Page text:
Friday, July 8, 2022

Principle of Information Security: Module 2 The Need for Information Security (Part 7)

Knowledge Check Activity 2

A short-term decrease in electrical power availability is known as a ________

A. Surge

B. Spike

C. Sag

D. Swell

The correct answer is C. Sag.

A spike, a swell or a surge is an increase in power availability.

Espionage or trespass

Espionage or trespass is a well-known and broad category of electronic and human activities that can breach the confidentiality of information. When an unauthorized person gains access to information an organization is trying to protect, the act is categorized as espionage or trespass. Attackers can use many different methods to access the information stored in an information system. Some information-gathering techniques are legal—for example, using a Web browser to perform market research. These legal techniques are collectively called competitive intelligence. When information gatherers employ techniques that cross a legal or ethical threshold, they are conducting industrial espionage. Many countries that are considered allies of the United States engage in industrial espionage against American organizations. When foreign governments are involved, these activities are considered espionage and a threat to national security.

Some forms of espionage are relatively low-tech. One example, called shoulder surfing, is pictured in Figure 2-5. This technique is used in public or semipublic settings when people gather information they are not authorized to have. Instances of shoulder surfing occur at computer terminals, desks, and ATMs; on a bus, airplane, or subway, where people use smartphones and tablets; and in other places where employees may access confidential information. Shoulder surfing flies in the face of the unwritten etiquette among professionals who address information security in the workplace: If you can see another person entering personal or private information into a system, look away as the information is entered. Failure to do so constitutes not only a breach of etiquette but an affront to privacy and a threat to the security of confidential information.

To avoid shoulder surfing, try not to access confidential information when another person is present. People should limit the number of times they access confidential data, and should do it only when they are sure nobody can observe them. Users should be constantly aware of the presence of others when accessing sensitive information.

Acts of trespass can lead to unauthorized real or virtual actions that enable information gatherers to enter premises or systems without permission. Controls sometimes mark the boundaries of an organization’s virtual territory. These boundaries give notice to trespassers that they are encroaching on the organization’s cyberspace. Sound principles of authentication and authorization can help organizations protect valuable information and systems. These control methods and technologies employ multiple layers or factors to protect against unauthorized access and trespass.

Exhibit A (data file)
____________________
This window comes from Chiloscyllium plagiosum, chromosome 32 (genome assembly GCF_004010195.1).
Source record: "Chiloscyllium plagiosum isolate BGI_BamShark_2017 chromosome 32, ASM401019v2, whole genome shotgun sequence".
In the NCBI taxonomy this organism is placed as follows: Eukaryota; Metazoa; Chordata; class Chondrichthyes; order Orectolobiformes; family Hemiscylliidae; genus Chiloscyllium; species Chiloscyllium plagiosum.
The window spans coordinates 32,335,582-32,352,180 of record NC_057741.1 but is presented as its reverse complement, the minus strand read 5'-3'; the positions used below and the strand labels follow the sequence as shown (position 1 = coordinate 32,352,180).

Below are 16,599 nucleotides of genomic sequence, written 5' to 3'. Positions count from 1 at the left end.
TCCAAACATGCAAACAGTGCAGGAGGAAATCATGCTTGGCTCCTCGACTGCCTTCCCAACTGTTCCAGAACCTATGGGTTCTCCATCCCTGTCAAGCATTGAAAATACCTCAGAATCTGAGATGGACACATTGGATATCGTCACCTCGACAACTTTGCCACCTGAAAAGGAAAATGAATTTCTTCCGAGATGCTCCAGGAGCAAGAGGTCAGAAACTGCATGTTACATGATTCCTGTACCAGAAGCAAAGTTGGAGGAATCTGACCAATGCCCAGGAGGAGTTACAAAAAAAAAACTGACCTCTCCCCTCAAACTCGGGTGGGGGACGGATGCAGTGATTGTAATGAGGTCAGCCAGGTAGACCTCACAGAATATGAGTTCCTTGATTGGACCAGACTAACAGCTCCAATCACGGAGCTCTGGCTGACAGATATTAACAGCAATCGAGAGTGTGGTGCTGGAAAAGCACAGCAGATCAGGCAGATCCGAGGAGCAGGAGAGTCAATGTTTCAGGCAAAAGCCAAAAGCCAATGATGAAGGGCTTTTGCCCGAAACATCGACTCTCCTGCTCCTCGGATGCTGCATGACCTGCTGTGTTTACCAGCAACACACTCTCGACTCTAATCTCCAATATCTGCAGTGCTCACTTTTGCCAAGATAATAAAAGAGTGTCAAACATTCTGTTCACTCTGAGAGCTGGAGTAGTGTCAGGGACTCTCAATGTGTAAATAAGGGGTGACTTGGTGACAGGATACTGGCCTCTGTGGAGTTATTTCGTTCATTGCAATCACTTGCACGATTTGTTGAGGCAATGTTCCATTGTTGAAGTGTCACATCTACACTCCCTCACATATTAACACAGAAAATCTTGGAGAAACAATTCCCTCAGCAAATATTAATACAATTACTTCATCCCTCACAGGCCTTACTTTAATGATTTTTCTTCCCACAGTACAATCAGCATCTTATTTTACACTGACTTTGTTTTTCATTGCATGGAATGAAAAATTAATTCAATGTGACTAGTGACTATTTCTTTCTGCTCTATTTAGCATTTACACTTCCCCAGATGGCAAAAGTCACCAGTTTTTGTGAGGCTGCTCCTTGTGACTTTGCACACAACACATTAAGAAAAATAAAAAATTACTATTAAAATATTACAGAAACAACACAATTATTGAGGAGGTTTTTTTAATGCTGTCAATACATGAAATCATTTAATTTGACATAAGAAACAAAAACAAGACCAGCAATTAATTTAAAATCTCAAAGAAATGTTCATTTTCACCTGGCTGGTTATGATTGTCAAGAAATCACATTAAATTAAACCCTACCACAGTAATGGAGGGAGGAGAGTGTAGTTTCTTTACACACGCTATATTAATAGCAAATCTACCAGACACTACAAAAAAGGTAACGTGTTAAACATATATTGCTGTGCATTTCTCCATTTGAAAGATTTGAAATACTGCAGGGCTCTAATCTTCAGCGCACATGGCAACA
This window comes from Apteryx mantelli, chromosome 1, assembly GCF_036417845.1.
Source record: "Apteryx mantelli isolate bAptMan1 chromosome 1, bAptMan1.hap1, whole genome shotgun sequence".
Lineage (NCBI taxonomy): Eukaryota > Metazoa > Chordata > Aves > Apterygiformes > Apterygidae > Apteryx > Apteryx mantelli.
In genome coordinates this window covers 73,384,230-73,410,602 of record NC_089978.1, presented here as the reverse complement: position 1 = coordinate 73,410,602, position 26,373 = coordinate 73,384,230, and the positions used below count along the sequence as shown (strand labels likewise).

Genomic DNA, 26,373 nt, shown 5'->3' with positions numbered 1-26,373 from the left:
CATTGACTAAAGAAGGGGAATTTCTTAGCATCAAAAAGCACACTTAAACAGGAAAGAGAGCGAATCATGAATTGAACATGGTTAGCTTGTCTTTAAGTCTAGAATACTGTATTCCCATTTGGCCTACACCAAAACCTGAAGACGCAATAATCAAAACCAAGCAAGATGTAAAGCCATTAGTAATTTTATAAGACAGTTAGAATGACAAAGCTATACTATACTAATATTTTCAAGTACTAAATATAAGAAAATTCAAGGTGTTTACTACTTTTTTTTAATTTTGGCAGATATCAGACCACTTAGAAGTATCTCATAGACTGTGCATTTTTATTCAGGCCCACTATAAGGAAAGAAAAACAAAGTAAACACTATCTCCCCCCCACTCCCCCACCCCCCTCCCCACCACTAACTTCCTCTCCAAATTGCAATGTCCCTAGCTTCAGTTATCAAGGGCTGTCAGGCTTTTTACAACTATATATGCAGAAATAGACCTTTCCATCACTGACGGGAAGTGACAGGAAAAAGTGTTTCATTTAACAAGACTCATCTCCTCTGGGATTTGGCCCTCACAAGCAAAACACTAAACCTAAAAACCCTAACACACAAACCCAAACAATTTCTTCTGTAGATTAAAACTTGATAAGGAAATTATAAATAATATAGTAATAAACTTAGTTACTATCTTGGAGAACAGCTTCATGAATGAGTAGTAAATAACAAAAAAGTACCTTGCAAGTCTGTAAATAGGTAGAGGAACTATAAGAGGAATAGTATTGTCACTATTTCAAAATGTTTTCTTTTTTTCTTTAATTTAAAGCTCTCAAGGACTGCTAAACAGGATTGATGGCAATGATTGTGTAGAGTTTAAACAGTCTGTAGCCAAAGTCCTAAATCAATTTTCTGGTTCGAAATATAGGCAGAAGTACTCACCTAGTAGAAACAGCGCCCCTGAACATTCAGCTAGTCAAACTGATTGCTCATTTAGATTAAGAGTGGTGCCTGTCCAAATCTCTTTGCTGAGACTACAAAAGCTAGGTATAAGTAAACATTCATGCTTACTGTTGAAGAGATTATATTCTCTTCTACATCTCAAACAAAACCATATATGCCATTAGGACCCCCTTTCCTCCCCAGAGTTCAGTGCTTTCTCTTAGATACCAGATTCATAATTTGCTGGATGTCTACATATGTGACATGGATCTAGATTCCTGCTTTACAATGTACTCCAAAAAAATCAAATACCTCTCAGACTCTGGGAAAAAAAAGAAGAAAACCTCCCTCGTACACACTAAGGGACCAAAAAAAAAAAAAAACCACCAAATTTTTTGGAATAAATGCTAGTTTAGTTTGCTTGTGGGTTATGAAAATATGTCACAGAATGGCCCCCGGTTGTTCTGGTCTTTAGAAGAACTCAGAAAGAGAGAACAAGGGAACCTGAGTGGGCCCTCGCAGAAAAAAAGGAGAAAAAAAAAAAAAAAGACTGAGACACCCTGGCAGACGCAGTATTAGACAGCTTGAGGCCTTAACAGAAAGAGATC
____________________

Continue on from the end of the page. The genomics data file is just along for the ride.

The classic perpetrator of espionage or trespass is the hacker, who is frequently glamorized in fictional accounts as a person who stealthily manipulates a maze of computer networks, systems, and data to find information that solves the mystery and heroically saves the day. However, the true life of the hacker is far more mundane. The profile of the typical hacker has shifted from that of a 13 to 18-year-old male with limited parental supervision who spends all of his free time on the computer; by comparison, modern hackers have fewer known attributes (see Figure 2-6). In the real world, a hacker frequently spends long hours examining the types and structures of targeted systems and uses skill, guile, or fraud to attempt to bypass controls placed on information owned by someone else.

Hackers possess a wide range of skill levels, as with most technology users. However, most hackers are grouped into two general categories: the expert hacker and the novice hacker. The expert hacker is usually a master of several programming languages, networking protocols, and operating systems, and exhibits a mastery of the technical environment of the chosen targeted system. As described in the nearby feature “Hack PCWeek,” expert hackers are extremely talented and usually devote extensive time and energy attempting to break into other people’s information systems. Even though this example occurred several years ago, it illustrates that systems and networks are still attacked and compromised using the same techniques.


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